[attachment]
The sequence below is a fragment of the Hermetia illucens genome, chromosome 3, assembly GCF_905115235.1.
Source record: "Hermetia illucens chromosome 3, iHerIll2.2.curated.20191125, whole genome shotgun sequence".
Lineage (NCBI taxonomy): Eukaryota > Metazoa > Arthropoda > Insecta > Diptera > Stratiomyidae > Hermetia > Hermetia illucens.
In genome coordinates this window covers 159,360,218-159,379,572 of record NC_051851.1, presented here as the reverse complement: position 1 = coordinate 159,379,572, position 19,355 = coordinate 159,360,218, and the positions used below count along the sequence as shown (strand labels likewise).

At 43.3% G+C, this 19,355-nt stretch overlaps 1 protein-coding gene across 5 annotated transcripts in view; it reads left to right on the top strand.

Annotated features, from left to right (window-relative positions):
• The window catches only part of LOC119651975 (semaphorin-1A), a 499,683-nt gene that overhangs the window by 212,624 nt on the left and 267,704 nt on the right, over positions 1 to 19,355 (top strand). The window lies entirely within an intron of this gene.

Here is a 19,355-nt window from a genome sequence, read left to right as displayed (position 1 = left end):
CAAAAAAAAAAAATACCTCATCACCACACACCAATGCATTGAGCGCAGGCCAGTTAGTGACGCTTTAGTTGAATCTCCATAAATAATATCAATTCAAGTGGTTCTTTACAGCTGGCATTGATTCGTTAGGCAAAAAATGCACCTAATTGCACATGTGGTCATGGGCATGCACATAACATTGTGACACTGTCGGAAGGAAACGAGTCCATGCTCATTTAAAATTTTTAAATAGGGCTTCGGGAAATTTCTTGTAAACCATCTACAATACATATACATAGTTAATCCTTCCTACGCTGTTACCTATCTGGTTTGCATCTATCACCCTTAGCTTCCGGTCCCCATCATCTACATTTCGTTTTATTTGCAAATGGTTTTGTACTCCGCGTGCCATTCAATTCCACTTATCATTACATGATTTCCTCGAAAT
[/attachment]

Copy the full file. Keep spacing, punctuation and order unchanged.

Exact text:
The sequence below is a fragment of the Hermetia illucens genome, chromosome 3, assembly GCF_905115235.1.
Source record: "Hermetia illucens chromosome 3, iHerIll2.2.curated.20191125, whole genome shotgun sequence".
Lineage (NCBI taxonomy): Eukaryota > Metazoa > Arthropoda > Insecta > Diptera > Stratiomyidae > Hermetia > Hermetia illucens.
In genome coordinates this window covers 159,360,218-159,379,572 of record NC_051851.1, presented here as the reverse complement: position 1 = coordinate 159,379,572, position 19,355 = coordinate 159,360,218, and the positions used below count along the sequence as shown (strand labels likewise).

At 43.3% G+C, this 19,355-nt stretch overlaps 1 protein-coding gene across 5 annotated transcripts in view; it reads left to right on the top strand.

Annotated features, from left to right (window-relative positions):
• The window catches only part of LOC119651975 (semaphorin-1A), a 499,683-nt gene that overhangs the window by 212,624 nt on the left and 267,704 nt on the right, over positions 1 to 19,355 (top strand). The window lies entirely within an intron of this gene.

Here is a 19,355-nt window from a genome sequence, read left to right as displayed (position 1 = left end):
CAAAAAAAAAAAATACCTCATCACCACACACCAATGCATTGAGCGCAGGCCAGTTAGTGACGCTTTAGTTGAATCTCCATAAATAATATCAATTCAAGTGGTTCTTTACAGCTGGCATTGATTCGTTAGGCAAAAAATGCACCTAATTGCACATGTGGTCATGGGCATGCACATAACATTGTGACACTGTCGGAAGGAAACGAGTCCATGCTCATTTAAAATTTTTAAATAGGGCTTCGGGAAATTTCTTGTAAACCATCTACAATACATATACATAGTTAATCCTTCCTACGCTGTTACCTATCTGGTTTGCATCTATCACCCTTAGCTTCCGGTCCCCATCATCTACATTTCGTTTTATTTGCAAATGGTTTTGTACTCCGCGTGCCATTCAATTCCACTTATCATTACATGATTTCCTCGAAAT